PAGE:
I-Day

radioactive image
This is a 3D illustration of an electromagnetic field in a nuclear radioactive core. Nothing to do with me, actually, but much prettier than the other pictures to do with radioactivity so I chose this one.

‘Good Camp Morning!’ Caleb  bounds into the kitchen and smiles at Moz, ‘and Good Radioactive Morning’ he says to me. And that’s all you need to know about us today, really.

The boys are off to a Scripture Union camp called Dcypher. It’s a camp for high school-aged computer gamers. They get together, link all the computers, and fight, race, and compete with each other for a few days. They also spend time away from the computers, chatting, playing games outside, and performing engineering challenges, all the good stuff.

It’s a great camp because the campers have time with adults from their world, people who understand gaming, and as well as that they are taught balance and discuss life lessons. They even do cosplay. My son who is over six feet tall is dressing up as a dwarf.

And as for me, well, we’ve come up with some theme songs for my day today. The first is Radioactive by Imagine Dragons, the next is Standing Too Close by Thandi Phoenix  and then there’s Don’t Stand So Close to Me by the Police. (I just watched the video clip for that one, it’s disturbing.)

Yes, today is the day for the radioactive iodine therapy. Not D-day but I-day. At lunch time today I will head into hospital, and as far as I understand it, I will swallow a capsule, and then go home. But I will be harmfully radioactive for the next five days or so (some gamma and mostly alpha radiation) and I should stand at least a metre away from any people I meet so that I don’t shoot them with harmful radiation.

I have thought about this course of action a lot, and talked to a lot of people, including more than one medical practitioner. I believe this is the right thing for me to do for my health at this time.

And the timing has worked out very well. I need to stay away from people for a while, and the boys will be away for the same amount of time. They get a camp, I get a retreat, everybody’s happy.

If you are a praying person, I covet your prayers for the camp, and also prayers that I get exactly the right dose of iodine to kill off my thyroid enough that it is no longer producing harmful quantities of thyroid hormone, but that it is still producing some hormone, so that I don’t need to take additional medication. That is the absolute best outcome we can hope for, so that’s what I’m praying for.

Have a great weekend everyone! See you on the other side.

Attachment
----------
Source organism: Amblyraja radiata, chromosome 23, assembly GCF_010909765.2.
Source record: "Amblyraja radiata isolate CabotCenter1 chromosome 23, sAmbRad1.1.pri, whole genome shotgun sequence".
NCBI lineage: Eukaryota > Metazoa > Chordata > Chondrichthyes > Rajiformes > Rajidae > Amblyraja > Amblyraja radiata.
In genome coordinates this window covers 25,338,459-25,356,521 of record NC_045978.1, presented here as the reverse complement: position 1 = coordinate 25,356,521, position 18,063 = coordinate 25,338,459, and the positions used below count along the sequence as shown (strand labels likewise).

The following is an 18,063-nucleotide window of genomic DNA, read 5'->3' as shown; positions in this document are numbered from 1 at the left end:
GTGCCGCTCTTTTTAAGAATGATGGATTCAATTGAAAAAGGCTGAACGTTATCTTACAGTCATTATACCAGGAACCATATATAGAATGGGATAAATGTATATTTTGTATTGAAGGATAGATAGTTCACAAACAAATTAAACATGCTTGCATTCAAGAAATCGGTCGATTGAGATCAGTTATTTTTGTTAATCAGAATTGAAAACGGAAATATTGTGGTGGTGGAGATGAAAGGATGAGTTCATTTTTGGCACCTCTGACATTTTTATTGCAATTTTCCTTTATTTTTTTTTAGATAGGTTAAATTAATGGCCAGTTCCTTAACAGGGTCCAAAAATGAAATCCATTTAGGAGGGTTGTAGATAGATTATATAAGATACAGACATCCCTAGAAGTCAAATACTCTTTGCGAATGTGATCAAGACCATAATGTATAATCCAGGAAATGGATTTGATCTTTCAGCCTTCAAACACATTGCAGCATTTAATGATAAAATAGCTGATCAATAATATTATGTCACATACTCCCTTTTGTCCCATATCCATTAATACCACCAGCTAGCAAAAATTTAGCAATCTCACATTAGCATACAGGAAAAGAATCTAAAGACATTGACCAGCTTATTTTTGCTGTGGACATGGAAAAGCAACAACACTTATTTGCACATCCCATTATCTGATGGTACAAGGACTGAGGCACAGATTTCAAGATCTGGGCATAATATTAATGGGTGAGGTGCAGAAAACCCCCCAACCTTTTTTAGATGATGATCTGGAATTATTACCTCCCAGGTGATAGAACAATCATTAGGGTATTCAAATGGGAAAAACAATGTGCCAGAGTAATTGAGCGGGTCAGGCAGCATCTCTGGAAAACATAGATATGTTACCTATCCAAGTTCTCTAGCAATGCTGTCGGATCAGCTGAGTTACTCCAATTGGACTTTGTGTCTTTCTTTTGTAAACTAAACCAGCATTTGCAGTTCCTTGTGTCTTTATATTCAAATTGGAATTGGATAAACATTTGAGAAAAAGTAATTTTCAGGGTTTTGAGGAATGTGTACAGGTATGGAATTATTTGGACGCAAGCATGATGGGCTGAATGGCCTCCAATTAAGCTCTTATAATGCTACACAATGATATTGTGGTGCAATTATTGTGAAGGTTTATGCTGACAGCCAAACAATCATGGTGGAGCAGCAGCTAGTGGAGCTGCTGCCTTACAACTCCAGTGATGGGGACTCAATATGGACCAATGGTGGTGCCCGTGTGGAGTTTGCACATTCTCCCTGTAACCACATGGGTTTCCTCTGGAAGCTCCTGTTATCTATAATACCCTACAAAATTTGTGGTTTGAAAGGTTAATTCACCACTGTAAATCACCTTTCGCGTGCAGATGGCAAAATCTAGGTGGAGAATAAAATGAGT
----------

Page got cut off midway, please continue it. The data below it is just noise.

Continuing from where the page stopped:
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Grateful on International Women’s Day

IWD-2018
This is me and my colleagues today. I’m centre back with the dark glasses 🙂

I’m sick. Not that you’d know it to look at me.

I’ll explain.

In May 2016 I was diagnosed with Graves Disease. Good name that. Tells you exactly where you’re going.

Graves is an autoimmune disease where your body develops antibodies that attack your thyroid. But they attack it in such a way that it makes your thyroid work harder.

This affects everything. It makes your heart beat faster, your digestive system work faster, your body heat up more, and so on, and so on.

It means you can’t rest. You can be sitting on the couch, or lying in bed and even sleeping, but your heart is beating like you’re running a race. So you become very tired.

And you eat like there’s no tomorrow because your body is using up everything that you put into it.

And your brain! It starts working faster too. You become anxious about everything and you can’t stop working because it all needs to be done and it-all-needs-to-be-done-right-now.

You start to feel like you’re going crazy.

So like I said, I was diagnosed with this in May of 2016, and I was immediately given medicine, and the symptoms went away (though I personally had trouble stopping all the overeating). And you simply wouldn’t know I was sick.

But the antibodies are still there. So every six weeks or so I have a blood test to make sure that my thyroid hormone levels are within the limits they should be, and every three or so months we check on the antibodies to see if they’ve decreased. That’s another blood test.

My antibodies have decreased, but not quite enough, so we’ll be doing some fun stuff to fix the problem ‘definitively’ as my specialist says. Basically kill my thyroid gland. But you’ll hear about that later in the year.

What I wanted to say today was that it hit me how blessed I am to be in a country where the government is paying for all the blood tests I’ve had. Where I can go into a clean and safe place, and I have the choice of pathology centres so I can choose one that is convenient for whatever I happen to be doing that day, and I can have my blood taken quickly and easily (and mostly painlessly). The blood goes to a trustworthy laboratory and the results are available within the week.

All this is just amazing. A blessing beyond compare.

So yes, I’m sick. But I’m so grateful for the blessings in this country that mean that my illness is no more than a slight inconvenience.

Wouldn’t it be wonderful if the world could work together to provide this kind of healthcare and safety to others? To the poor and needy?

On this International Women’s Day I am so aware of the women who can’t give birth safely, who can’t feed their families, who work themselves to the bone from age 5 or so to feed their parents and siblings, who have to carry water for kilometres in order to drink and cook with it. In short, all those who are so much worse off than me.

I encourage you today, if you can, to give a little – a few dollars, a coffee’s worth, to help some women somewhere in the world, and we’ll see if we can’t make this world a better place.